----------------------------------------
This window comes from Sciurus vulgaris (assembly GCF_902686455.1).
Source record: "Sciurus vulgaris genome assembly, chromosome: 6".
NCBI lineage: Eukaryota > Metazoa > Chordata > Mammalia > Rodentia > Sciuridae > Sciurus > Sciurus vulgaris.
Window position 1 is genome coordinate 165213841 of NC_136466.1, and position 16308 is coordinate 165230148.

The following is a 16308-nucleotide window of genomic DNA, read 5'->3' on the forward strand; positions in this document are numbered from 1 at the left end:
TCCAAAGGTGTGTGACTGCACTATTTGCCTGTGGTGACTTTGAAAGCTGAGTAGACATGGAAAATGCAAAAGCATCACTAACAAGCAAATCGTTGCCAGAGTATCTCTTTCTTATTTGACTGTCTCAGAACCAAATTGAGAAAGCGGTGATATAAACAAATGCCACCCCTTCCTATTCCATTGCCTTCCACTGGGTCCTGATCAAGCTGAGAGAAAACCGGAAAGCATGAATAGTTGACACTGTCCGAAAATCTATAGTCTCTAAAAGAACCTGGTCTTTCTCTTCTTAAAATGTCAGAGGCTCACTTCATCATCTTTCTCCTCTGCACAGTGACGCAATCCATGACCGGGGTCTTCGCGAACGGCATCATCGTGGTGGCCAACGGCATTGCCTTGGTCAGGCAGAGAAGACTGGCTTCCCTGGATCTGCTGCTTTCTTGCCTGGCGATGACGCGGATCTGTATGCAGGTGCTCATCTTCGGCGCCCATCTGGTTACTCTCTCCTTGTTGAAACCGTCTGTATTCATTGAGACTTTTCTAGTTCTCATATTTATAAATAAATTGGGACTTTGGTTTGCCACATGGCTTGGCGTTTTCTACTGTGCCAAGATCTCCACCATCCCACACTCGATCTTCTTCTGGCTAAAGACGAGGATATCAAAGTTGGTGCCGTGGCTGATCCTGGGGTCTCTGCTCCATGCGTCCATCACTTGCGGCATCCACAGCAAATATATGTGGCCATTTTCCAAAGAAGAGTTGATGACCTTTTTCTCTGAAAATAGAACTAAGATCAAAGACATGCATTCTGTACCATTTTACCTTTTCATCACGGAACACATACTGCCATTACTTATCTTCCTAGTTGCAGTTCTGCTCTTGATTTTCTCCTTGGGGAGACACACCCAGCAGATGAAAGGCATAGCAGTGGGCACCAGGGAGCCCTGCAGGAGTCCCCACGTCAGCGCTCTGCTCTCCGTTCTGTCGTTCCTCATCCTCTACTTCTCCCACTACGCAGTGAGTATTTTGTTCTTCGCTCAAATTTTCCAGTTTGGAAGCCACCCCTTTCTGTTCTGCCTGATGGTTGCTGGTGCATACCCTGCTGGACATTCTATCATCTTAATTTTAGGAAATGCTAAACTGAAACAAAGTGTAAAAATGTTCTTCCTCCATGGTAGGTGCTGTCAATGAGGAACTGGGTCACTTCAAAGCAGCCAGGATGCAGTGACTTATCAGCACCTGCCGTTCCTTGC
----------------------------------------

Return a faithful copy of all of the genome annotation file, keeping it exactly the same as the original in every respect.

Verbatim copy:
This window comes from Sciurus vulgaris (assembly GCF_902686455.1).
Source record: "Sciurus vulgaris genome assembly, chromosome: 6".
NCBI lineage: Eukaryota > Metazoa > Chordata > Mammalia > Rodentia > Sciuridae > Sciurus > Sciurus vulgaris.
Window position 1 is genome coordinate 165213841 of NC_136466.1, and position 16308 is coordinate 165230148.

The following is a 16308-nucleotide window of genomic DNA, read 5'->3' on the forward strand; positions in this document are numbered from 1 at the left end:
TCCAAAGGTGTGTGACTGCACTATTTGCCTGTGGTGACTTTGAAAGCTGAGTAGACATGGAAAATGCAAAAGCATCACTAACAAGCAAATCGTTGCCAGAGTATCTCTTTCTTATTTGACTGTCTCAGAACCAAATTGAGAAAGCGGTGATATAAACAAATGCCACCCCTTCCTATTCCATTGCCTTCCACTGGGTCCTGATCAAGCTGAGAGAAAACCGGAAAGCATGAATAGTTGACACTGTCCGAAAATCTATAGTCTCTAAAAGAACCTGGTCTTTCTCTTCTTAAAATGTCAGAGGCTCACTTCATCATCTTTCTCCTCTGCACAGTGACGCAATCCATGACCGGGGTCTTCGCGAACGGCATCATCGTGGTGGCCAACGGCATTGCCTTGGTCAGGCAGAGAAGACTGGCTTCCCTGGATCTGCTGCTTTCTTGCCTGGCGATGACGCGGATCTGTATGCAGGTGCTCATCTTCGGCGCCCATCTGGTTACTCTCTCCTTGTTGAAACCGTCTGTATTCATTGAGACTTTTCTAGTTCTCATATTTATAAATAAATTGGGACTTTGGTTTGCCACATGGCTTGGCGTTTTCTACTGTGCCAAGATCTCCACCATCCCACACTCGATCTTCTTCTGGCTAAAGACGAGGATATCAAAGTTGGTGCCGTGGCTGATCCTGGGGTCTCTGCTCCATGCGTCCATCACTTGCGGCATCCACAGCAAATATATGTGGCCATTTTCCAAAGAAGAGTTGATGACCTTTTTCTCTGAAAATAGAACTAAGATCAAAGACATGCATTCTGTACCATTTTACCTTTTCATCACGGAACACATACTGCCATTACTTATCTTCCTAGTTGCAGTTCTGCTCTTGATTTTCTCCTTGGGGAGACACACCCAGCAGATGAAAGGCATAGCAGTGGGCACCAGGGAGCCCTGCAGGAGTCCCCACGTCAGCGCTCTGCTCTCCGTTCTGTCGTTCCTCATCCTCTACTTCTCCCACTACGCAGTGAGTATTTTGTTCTTCGCTCAAATTTTCCAGTTTGGAAGCCACCCCTTTCTGTTCTGCCTGATGGTTGCTGGTGCATACCCTGCTGGACATTCTATCATCTTAATTTTAGGAAATGCTAAACTGAAACAAAGTGTAAAAATGTTCTTCCTCCATGGTAGGTGCTGTCAATGAGGAACTGGGTCACTTCAAAGCAGCCAGGATGCAGTGACTTATCAGCACCTGCCGTTCCTTGC